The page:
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Police Chief Gehring to retire in April

By LeAnn R. Ralph

COLFAX —  After working in the village for 13 years, Colfax Police Chief Pete Gehring is planning to retire in April.

The Colfax Village Board accepted Police Chief Gehring’s letter of retirement at the village board’s October 14 meeting.

According to Chief Gehring’s letter, his contract expires on Sunday, April 27, 2014, which is the latest date he intends to work for the village.

Jackie Ponto, village administrator-clerk-treasurer, said she had put Police Chief Gehring’s retirement on the agenda so that the village board could start the process for hiring a new police chief.

The Colfax Village Board unanimously approved Police Chief Gehring’s retirement and authorized Ponto to start the process for advertising the position.

Police Chief Gehring ended his letter by saying, “For the most part, my tenure as the Colfax Police Chief has been interesting and rewarding. As in any job, there has been good and bad. I have tried to give this position my very best effort of compassion and professionalism. I have treated this community as my own and given more time and energy than timecards reflect. I suggest I be given an exit interview with the entire Village Board of Trustees and would like to see it be open to the public.”

Police budget

Police Chief Gehring talked about his plans to retire at the Colfax Village Board’s public safety committee meeting on September 25.

In addition to discussing the police chief’s plan to retire, the public safety committee reviewed the proposed police budget for 2014.

The 2014 budget is $14,000 more than the budget for this year.

The proposed budget for 2014 of $211,794 compares to the 2013 budget of $197,728.

Police Chief Gehring noted at the public safety committee meeting that the $9,000 in pension per year that the village has saved by not having to pay the pension for him is added into the budget again next year for the new police chief.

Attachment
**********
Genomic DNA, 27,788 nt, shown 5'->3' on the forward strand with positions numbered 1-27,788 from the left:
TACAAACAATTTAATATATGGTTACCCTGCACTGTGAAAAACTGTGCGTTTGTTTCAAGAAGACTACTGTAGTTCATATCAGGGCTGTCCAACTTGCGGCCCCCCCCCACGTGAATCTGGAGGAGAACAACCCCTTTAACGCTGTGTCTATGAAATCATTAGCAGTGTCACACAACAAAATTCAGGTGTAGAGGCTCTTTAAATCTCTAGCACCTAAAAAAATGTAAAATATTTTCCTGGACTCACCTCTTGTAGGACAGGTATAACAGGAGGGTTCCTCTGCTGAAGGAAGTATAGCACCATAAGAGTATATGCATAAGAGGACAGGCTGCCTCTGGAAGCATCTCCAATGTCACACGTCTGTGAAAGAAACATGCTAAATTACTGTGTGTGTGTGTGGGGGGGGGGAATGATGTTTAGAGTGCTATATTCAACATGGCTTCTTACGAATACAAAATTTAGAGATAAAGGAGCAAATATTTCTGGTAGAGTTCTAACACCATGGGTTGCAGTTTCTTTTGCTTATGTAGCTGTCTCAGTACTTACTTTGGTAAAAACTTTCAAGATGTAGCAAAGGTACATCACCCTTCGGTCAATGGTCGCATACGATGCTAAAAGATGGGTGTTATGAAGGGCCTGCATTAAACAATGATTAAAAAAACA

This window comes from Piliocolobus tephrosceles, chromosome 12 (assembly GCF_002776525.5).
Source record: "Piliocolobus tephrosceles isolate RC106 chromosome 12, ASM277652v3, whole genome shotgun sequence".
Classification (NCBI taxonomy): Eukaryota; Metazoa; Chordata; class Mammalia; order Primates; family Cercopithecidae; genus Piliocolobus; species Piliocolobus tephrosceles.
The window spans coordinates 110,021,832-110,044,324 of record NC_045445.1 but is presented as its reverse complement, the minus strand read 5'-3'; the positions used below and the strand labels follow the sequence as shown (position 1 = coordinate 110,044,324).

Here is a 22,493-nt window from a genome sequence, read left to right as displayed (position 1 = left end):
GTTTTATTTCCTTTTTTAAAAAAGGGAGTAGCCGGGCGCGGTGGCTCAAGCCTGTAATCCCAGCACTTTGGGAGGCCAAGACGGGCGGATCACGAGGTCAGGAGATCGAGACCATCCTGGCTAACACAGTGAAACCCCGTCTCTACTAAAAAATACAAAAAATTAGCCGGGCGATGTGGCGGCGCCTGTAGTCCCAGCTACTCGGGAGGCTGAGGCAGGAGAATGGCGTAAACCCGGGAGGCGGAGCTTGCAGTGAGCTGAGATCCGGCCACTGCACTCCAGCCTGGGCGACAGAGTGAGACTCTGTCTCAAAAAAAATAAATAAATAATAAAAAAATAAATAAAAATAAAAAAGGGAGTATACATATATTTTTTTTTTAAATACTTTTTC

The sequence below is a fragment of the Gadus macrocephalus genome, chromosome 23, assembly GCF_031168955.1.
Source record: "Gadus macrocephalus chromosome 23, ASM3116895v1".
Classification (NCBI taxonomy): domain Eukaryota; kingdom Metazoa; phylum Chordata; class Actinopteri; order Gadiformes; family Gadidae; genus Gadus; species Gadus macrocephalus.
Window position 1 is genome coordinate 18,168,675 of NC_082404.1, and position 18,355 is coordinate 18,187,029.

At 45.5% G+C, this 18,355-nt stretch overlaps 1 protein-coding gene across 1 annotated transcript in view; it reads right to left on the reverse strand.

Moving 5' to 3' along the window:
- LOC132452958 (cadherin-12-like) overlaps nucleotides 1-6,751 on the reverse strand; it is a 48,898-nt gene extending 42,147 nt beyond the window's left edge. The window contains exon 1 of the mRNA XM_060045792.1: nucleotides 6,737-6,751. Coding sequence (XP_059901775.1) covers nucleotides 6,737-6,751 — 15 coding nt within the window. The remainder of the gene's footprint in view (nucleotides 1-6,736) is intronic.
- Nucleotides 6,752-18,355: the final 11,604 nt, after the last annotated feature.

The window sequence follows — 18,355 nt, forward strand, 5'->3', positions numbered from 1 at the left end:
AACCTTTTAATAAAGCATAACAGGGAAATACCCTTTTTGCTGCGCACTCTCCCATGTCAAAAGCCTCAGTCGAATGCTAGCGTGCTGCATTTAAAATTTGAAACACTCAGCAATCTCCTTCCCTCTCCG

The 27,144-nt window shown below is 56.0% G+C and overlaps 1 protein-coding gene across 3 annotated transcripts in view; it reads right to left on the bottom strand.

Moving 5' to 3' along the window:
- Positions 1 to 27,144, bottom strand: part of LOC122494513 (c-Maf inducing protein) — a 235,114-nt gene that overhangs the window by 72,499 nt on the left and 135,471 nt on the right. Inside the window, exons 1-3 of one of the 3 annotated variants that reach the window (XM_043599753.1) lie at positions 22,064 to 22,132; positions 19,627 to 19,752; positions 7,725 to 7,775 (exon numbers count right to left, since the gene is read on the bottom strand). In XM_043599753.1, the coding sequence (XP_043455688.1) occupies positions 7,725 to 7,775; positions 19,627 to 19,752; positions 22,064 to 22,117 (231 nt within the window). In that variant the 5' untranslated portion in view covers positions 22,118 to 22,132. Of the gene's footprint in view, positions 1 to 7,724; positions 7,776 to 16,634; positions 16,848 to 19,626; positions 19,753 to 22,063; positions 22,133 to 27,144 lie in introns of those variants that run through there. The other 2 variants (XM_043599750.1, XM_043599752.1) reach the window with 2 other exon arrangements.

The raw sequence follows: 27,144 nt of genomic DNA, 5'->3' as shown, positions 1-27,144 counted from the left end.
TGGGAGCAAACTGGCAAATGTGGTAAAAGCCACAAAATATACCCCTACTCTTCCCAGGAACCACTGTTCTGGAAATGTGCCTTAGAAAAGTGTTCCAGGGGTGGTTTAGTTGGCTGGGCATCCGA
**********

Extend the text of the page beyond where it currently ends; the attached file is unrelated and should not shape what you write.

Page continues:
The new police chief also will need a new laptop computer and will need a new uniform and equipment, he said.

The current laptop used by the Colfax Police Department is a surplus model from UW-Stout, Police Chief Gehring noted.

A new laptop computer will allow the new police chief to be able to work from home if necessary, he said.

In addition, the police department office will need a new floor covering because the existing floor has been damaged by mold. The floor in the front office has been there since the 1980s, Police Chief Gehring said.

New hire

Public safety committee members wondered how long it would take to find a new police chief.

Police Chief Gehring estimated that it would take the village between three and four months to find a new chief.

The village board also will have to make a decision about the starting salary for a new police chief, he said.

Officers who have left Colfax to take positions in other police departments have started out at a higher salary than the police chief is making currently in Colfax, Police Chief Gehring said.

“The longer you advertise, the better the chance you will have of getting a good person,” he told the public safety committee.

“There are many venues to advertise. You can’t do it too early,” Police Chief Gehring said.

If the new police chief comes from another state, he or she will have to be licensed as a law enforcement officer in Wisconsin, he said.

Wisconsin has the second-hardest qualifying police test in the nation, second only to California, Police Chief Gehring said.

Mark Halpin, chair of the committee and village trustee, noted that Police Chief Gehring has always come in under budget or has been right at budget.